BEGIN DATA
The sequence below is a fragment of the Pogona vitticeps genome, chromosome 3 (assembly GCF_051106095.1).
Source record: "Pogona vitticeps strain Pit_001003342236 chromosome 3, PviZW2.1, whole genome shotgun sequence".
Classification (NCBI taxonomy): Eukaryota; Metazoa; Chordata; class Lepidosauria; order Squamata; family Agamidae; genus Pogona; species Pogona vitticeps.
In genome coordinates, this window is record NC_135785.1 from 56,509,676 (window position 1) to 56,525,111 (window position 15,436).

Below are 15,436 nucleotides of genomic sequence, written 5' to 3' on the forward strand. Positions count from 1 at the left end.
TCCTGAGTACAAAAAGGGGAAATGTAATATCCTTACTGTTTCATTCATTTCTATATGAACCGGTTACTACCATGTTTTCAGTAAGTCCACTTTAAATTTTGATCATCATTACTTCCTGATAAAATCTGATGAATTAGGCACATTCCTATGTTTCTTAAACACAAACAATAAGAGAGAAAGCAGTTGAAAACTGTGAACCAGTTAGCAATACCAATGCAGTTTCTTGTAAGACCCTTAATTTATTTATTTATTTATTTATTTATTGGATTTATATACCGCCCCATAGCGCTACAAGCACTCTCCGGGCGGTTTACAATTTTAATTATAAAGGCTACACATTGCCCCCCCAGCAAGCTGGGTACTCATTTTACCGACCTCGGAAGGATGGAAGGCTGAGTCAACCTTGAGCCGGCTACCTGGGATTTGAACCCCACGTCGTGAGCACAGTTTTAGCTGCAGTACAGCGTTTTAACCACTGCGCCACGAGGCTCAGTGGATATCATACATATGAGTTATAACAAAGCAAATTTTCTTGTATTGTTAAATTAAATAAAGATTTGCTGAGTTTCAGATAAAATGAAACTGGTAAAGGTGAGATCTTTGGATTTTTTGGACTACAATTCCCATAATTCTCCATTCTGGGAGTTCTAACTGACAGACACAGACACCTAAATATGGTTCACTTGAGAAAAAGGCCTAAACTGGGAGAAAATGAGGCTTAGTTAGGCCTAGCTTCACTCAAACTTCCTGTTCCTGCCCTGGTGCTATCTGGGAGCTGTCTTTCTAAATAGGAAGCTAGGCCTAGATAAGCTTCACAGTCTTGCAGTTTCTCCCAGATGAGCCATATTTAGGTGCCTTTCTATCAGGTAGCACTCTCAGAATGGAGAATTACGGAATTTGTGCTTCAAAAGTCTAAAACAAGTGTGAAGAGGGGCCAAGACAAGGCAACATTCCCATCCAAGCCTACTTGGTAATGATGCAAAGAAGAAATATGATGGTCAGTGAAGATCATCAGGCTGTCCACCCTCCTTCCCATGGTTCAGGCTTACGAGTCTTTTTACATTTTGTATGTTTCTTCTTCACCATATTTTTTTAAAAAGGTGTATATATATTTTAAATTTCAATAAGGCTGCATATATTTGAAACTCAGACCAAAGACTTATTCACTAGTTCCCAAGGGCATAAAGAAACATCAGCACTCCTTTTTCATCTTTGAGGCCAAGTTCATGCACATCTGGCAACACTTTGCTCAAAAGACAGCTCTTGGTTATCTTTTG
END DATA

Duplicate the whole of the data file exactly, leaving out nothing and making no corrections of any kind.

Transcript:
The sequence below is a fragment of the Pogona vitticeps genome, chromosome 3 (assembly GCF_051106095.1).
Source record: "Pogona vitticeps strain Pit_001003342236 chromosome 3, PviZW2.1, whole genome shotgun sequence".
Classification (NCBI taxonomy): Eukaryota; Metazoa; Chordata; class Lepidosauria; order Squamata; family Agamidae; genus Pogona; species Pogona vitticeps.
In genome coordinates, this window is record NC_135785.1 from 56,509,676 (window position 1) to 56,525,111 (window position 15,436).

Below are 15,436 nucleotides of genomic sequence, written 5' to 3' on the forward strand. Positions count from 1 at the left end.
TCCTGAGTACAAAAAGGGGAAATGTAATATCCTTACTGTTTCATTCATTTCTATATGAACCGGTTACTACCATGTTTTCAGTAAGTCCACTTTAAATTTTGATCATCATTACTTCCTGATAAAATCTGATGAATTAGGCACATTCCTATGTTTCTTAAACACAAACAATAAGAGAGAAAGCAGTTGAAAACTGTGAACCAGTTAGCAATACCAATGCAGTTTCTTGTAAGACCCTTAATTTATTTATTTATTTATTTATTTATTGGATTTATATACCGCCCCATAGCGCTACAAGCACTCTCCGGGCGGTTTACAATTTTAATTATAAAGGCTACACATTGCCCCCCCAGCAAGCTGGGTACTCATTTTACCGACCTCGGAAGGATGGAAGGCTGAGTCAACCTTGAGCCGGCTACCTGGGATTTGAACCCCACGTCGTGAGCACAGTTTTAGCTGCAGTACAGCGTTTTAACCACTGCGCCACGAGGCTCAGTGGATATCATACATATGAGTTATAACAAAGCAAATTTTCTTGTATTGTTAAATTAAATAAAGATTTGCTGAGTTTCAGATAAAATGAAACTGGTAAAGGTGAGATCTTTGGATTTTTTGGACTACAATTCCCATAATTCTCCATTCTGGGAGTTCTAACTGACAGACACAGACACCTAAATATGGTTCACTTGAGAAAAAGGCCTAAACTGGGAGAAAATGAGGCTTAGTTAGGCCTAGCTTCACTCAAACTTCCTGTTCCTGCCCTGGTGCTATCTGGGAGCTGTCTTTCTAAATAGGAAGCTAGGCCTAGATAAGCTTCACAGTCTTGCAGTTTCTCCCAGATGAGCCATATTTAGGTGCCTTTCTATCAGGTAGCACTCTCAGAATGGAGAATTACGGAATTTGTGCTTCAAAAGTCTAAAACAAGTGTGAAGAGGGGCCAAGACAAGGCAACATTCCCATCCAAGCCTACTTGGTAATGATGCAAAGAAGAAATATGATGGTCAGTGAAGATCATCAGGCTGTCCACCCTCCTTCCCATGGTTCAGGCTTACGAGTCTTTTTACATTTTGTATGTTTCTTCTTCACCATATTTTTTTAAAAAGGTGTATATATATTTTAAATTTCAATAAGGCTGCATATATTTGAAACTCAGACCAAAGACTTATTCACTAGTTCCCAAGGGCATAAAGAAACATCAGCACTCCTTTTTCATCTTTGAGGCCAAGTTCATGCACATCTGGCAACACTTTGCTCAAAAGACAGCTCTTGGTTATCTTTTG